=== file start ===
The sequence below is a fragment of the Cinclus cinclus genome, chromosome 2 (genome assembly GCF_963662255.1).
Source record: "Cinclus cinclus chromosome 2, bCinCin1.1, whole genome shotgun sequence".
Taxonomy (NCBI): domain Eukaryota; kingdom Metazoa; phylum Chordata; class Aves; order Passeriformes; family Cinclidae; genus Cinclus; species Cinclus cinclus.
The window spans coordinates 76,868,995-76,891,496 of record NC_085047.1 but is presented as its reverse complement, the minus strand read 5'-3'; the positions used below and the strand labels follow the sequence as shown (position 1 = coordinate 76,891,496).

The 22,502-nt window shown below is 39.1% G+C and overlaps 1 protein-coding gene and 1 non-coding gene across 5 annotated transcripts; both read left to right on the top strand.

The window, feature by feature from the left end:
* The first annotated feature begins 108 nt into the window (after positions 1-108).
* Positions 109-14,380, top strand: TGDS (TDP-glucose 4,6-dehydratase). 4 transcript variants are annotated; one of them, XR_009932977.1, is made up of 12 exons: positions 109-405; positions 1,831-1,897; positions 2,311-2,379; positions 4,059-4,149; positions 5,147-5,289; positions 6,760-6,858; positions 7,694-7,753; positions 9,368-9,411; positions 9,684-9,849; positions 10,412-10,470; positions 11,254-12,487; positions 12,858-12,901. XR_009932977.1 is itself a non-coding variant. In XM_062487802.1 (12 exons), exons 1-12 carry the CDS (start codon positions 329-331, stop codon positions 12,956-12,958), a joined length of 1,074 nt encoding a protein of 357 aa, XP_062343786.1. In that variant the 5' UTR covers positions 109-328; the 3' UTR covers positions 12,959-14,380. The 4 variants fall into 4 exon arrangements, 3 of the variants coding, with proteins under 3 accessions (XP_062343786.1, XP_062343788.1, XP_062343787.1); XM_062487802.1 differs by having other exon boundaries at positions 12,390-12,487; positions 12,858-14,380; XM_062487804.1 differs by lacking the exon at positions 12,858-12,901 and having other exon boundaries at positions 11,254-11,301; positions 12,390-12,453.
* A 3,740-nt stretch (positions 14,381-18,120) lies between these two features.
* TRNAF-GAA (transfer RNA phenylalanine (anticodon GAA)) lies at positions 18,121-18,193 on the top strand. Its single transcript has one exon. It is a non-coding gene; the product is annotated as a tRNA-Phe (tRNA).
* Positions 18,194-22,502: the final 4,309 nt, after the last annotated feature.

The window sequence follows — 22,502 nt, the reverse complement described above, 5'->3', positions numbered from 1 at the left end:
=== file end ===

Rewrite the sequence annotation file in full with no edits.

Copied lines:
The sequence below is a fragment of the Cinclus cinclus genome, chromosome 2 (genome assembly GCF_963662255.1).
Source record: "Cinclus cinclus chromosome 2, bCinCin1.1, whole genome shotgun sequence".
Taxonomy (NCBI): domain Eukaryota; kingdom Metazoa; phylum Chordata; class Aves; order Passeriformes; family Cinclidae; genus Cinclus; species Cinclus cinclus.
The window spans coordinates 76,868,995-76,891,496 of record NC_085047.1 but is presented as its reverse complement, the minus strand read 5'-3'; the positions used below and the strand labels follow the sequence as shown (position 1 = coordinate 76,891,496).

The 22,502-nt window shown below is 39.1% G+C and overlaps 1 protein-coding gene and 1 non-coding gene across 5 annotated transcripts; both read left to right on the top strand.

The window, feature by feature from the left end:
* The first annotated feature begins 108 nt into the window (after positions 1-108).
* Positions 109-14,380, top strand: TGDS (TDP-glucose 4,6-dehydratase). 4 transcript variants are annotated; one of them, XR_009932977.1, is made up of 12 exons: positions 109-405; positions 1,831-1,897; positions 2,311-2,379; positions 4,059-4,149; positions 5,147-5,289; positions 6,760-6,858; positions 7,694-7,753; positions 9,368-9,411; positions 9,684-9,849; positions 10,412-10,470; positions 11,254-12,487; positions 12,858-12,901. XR_009932977.1 is itself a non-coding variant. In XM_062487802.1 (12 exons), exons 1-12 carry the CDS (start codon positions 329-331, stop codon positions 12,956-12,958), a joined length of 1,074 nt encoding a protein of 357 aa, XP_062343786.1. In that variant the 5' UTR covers positions 109-328; the 3' UTR covers positions 12,959-14,380. The 4 variants fall into 4 exon arrangements, 3 of the variants coding, with proteins under 3 accessions (XP_062343786.1, XP_062343788.1, XP_062343787.1); XM_062487802.1 differs by having other exon boundaries at positions 12,390-12,487; positions 12,858-14,380; XM_062487804.1 differs by lacking the exon at positions 12,858-12,901 and having other exon boundaries at positions 11,254-11,301; positions 12,390-12,453.
* A 3,740-nt stretch (positions 14,381-18,120) lies between these two features.
* TRNAF-GAA (transfer RNA phenylalanine (anticodon GAA)) lies at positions 18,121-18,193 on the top strand. Its single transcript has one exon. It is a non-coding gene; the product is annotated as a tRNA-Phe (tRNA).
* Positions 18,194-22,502: the final 4,309 nt, after the last annotated feature.

The window sequence follows — 22,502 nt, the reverse complement described above, 5'->3', positions numbered from 1 at the left end: